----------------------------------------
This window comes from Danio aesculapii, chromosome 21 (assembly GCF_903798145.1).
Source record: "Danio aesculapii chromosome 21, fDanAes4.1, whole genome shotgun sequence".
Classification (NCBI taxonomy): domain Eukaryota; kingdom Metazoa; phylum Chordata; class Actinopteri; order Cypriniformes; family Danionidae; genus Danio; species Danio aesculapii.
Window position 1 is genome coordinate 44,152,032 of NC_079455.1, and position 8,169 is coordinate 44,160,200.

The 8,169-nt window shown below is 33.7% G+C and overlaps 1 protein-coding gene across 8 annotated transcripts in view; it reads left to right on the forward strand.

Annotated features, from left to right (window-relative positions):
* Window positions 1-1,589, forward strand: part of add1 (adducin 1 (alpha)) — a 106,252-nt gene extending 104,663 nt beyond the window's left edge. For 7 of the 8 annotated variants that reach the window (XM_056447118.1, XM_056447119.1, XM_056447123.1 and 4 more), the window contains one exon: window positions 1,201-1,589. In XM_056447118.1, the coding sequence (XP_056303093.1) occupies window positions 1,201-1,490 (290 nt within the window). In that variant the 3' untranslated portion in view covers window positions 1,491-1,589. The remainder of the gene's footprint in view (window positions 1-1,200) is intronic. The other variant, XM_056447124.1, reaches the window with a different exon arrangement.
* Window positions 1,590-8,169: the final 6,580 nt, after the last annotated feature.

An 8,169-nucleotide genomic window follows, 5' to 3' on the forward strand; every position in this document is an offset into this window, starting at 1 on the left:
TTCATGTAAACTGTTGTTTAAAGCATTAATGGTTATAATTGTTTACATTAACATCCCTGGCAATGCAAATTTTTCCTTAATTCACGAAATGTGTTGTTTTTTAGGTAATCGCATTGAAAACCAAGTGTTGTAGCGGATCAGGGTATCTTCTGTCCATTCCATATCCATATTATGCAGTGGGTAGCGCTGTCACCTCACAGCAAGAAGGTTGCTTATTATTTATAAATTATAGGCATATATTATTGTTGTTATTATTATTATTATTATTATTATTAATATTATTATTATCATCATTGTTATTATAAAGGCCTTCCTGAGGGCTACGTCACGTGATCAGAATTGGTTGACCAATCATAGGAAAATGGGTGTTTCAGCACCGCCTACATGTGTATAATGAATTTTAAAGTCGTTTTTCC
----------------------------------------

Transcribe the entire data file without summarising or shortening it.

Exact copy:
This window comes from Danio aesculapii, chromosome 21 (assembly GCF_903798145.1).
Source record: "Danio aesculapii chromosome 21, fDanAes4.1, whole genome shotgun sequence".
Classification (NCBI taxonomy): domain Eukaryota; kingdom Metazoa; phylum Chordata; class Actinopteri; order Cypriniformes; family Danionidae; genus Danio; species Danio aesculapii.
Window position 1 is genome coordinate 44,152,032 of NC_079455.1, and position 8,169 is coordinate 44,160,200.

The 8,169-nt window shown below is 33.7% G+C and overlaps 1 protein-coding gene across 8 annotated transcripts in view; it reads left to right on the forward strand.

Annotated features, from left to right (window-relative positions):
* Window positions 1-1,589, forward strand: part of add1 (adducin 1 (alpha)) — a 106,252-nt gene extending 104,663 nt beyond the window's left edge. For 7 of the 8 annotated variants that reach the window (XM_056447118.1, XM_056447119.1, XM_056447123.1 and 4 more), the window contains one exon: window positions 1,201-1,589. In XM_056447118.1, the coding sequence (XP_056303093.1) occupies window positions 1,201-1,490 (290 nt within the window). In that variant the 3' untranslated portion in view covers window positions 1,491-1,589. The remainder of the gene's footprint in view (window positions 1-1,200) is intronic. The other variant, XM_056447124.1, reaches the window with a different exon arrangement.
* Window positions 1,590-8,169: the final 6,580 nt, after the last annotated feature.

An 8,169-nucleotide genomic window follows, 5' to 3' on the forward strand; every position in this document is an offset into this window, starting at 1 on the left:
TTCATGTAAACTGTTGTTTAAAGCATTAATGGTTATAATTGTTTACATTAACATCCCTGGCAATGCAAATTTTTCCTTAATTCACGAAATGTGTTGTTTTTTAGGTAATCGCATTGAAAACCAAGTGTTGTAGCGGATCAGGGTATCTTCTGTCCATTCCATATCCATATTATGCAGTGGGTAGCGCTGTCACCTCACAGCAAGAAGGTTGCTTATTATTTATAAATTATAGGCATATATTATTGTTGTTATTATTATTATTATTATTATTATTAATATTATTATTATCATCATTGTTATTATAAAGGCCTTCCTGAGGGCTACGTCACGTGATCAGAATTGGTTGACCAATCATAGGAAAATGGGTGTTTCAGCACCGCCTACATGTGTATAATGAATTTTAAAGTCGTTTTTCC